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Careful site inspection can mitigate First Nations work disruptions

“You wouldn’t bulldoze a library, would you?” How archaeological assessments save time, money, and history.

Bringing an archeologist onto a building site for an assessment, using the growing amount of technology available, and having a back-up plan can head off work disruptions and shutdowns that occur when First Nations graves and artifacts are unexpectedly unearthed.

“It is not that expensive to get a (consulting) archeologist on site,” said Simon Fraser University archeology professor Dana Lepofsky, who has worked for decades on B.C.’s Coast. Especially when that cost is compared to running into First Nations graves or sites that can bring the project to a halt, idling expensive equipment or incurring penalties under B.C.’s 2019-toughened Heritage Conservation Act, which makes it an offense to destroy a First Nations historical site.

Also, an investigation of a site can prevent what has become the one of the industry’s worst practices — plowing thru such sites and leaving equipment operators at risk. Lepofsky, and other archeologists, tell stories of equipment operators placed in vulnerable positions where they are ordered to ignore First Nations sites.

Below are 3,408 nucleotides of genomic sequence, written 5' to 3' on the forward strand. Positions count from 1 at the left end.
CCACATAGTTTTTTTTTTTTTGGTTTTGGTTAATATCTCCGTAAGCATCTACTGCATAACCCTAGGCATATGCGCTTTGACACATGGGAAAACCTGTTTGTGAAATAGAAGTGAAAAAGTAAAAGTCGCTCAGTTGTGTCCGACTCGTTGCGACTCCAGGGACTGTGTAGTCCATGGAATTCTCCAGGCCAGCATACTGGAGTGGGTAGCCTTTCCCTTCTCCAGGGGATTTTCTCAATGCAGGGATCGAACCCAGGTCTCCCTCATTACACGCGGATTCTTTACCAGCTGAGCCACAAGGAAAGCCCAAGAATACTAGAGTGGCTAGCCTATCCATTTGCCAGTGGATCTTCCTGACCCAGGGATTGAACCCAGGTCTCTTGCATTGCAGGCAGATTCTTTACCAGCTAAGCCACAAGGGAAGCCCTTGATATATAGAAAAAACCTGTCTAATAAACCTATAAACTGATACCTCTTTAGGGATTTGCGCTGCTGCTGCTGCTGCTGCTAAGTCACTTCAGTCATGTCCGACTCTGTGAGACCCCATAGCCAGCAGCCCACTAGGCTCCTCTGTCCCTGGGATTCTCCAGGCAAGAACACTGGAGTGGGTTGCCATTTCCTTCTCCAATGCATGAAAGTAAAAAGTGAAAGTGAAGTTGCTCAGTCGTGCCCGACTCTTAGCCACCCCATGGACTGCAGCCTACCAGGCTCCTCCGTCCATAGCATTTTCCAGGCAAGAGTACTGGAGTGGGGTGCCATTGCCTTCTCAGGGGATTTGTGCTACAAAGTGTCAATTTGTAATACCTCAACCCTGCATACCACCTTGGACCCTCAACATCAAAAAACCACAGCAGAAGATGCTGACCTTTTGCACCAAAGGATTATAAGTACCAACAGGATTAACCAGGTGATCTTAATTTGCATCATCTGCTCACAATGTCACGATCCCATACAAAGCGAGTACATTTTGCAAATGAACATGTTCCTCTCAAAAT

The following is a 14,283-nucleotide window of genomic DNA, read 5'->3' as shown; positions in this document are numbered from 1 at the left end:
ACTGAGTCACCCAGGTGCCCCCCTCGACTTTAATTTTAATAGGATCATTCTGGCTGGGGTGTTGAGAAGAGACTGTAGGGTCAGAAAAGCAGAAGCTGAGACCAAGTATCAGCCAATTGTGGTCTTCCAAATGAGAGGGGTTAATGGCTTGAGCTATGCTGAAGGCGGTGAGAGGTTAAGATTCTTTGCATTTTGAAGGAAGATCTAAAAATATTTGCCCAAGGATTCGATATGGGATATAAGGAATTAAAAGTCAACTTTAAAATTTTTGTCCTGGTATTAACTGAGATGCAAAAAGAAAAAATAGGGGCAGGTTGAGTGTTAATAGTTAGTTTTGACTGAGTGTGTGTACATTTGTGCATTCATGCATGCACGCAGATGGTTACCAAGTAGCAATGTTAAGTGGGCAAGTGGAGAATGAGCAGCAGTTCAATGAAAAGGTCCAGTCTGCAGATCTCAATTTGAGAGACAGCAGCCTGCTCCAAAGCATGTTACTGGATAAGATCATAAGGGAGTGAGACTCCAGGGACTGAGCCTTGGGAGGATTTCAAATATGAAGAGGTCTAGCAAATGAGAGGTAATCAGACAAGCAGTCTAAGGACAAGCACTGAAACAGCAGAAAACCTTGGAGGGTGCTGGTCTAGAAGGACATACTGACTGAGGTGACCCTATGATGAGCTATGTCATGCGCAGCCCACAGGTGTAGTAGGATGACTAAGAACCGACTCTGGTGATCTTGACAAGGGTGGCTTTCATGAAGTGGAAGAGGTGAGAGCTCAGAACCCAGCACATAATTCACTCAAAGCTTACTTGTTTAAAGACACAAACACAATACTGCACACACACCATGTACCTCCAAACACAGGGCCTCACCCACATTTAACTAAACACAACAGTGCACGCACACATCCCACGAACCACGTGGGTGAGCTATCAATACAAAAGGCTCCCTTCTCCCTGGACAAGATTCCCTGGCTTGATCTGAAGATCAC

“If you hit a midden, that person is told just go faster,” she said, or contractors threaten employees. “They are told if they report bones they are fired.

“It is not just the legal aspect, there is the ethical aspect, as well,” Lepofsky said, adding many of these sites are like libraries holding the stories and history of B.C. “You wouldn’t bulldoze a library, would you?”

Known sites are recorded with the B.C. Archaeology Branch, a repository listing 50,000 throughout B.C.

B.C. has seen a number of recent cases where development has unearthed remains. In February, in Victoria, First Nations ancestral remains were found at a Dallas Road construction site. Also at Dallas Road construction sites, remains were found in 2013 and 2009.

The same month this year in Saanich, ancestral remains were found at a Cordova Bay Road construction site. In March, an expansion project at a pub on Hornby Island was halted when a First Nations child’s remains were discovered.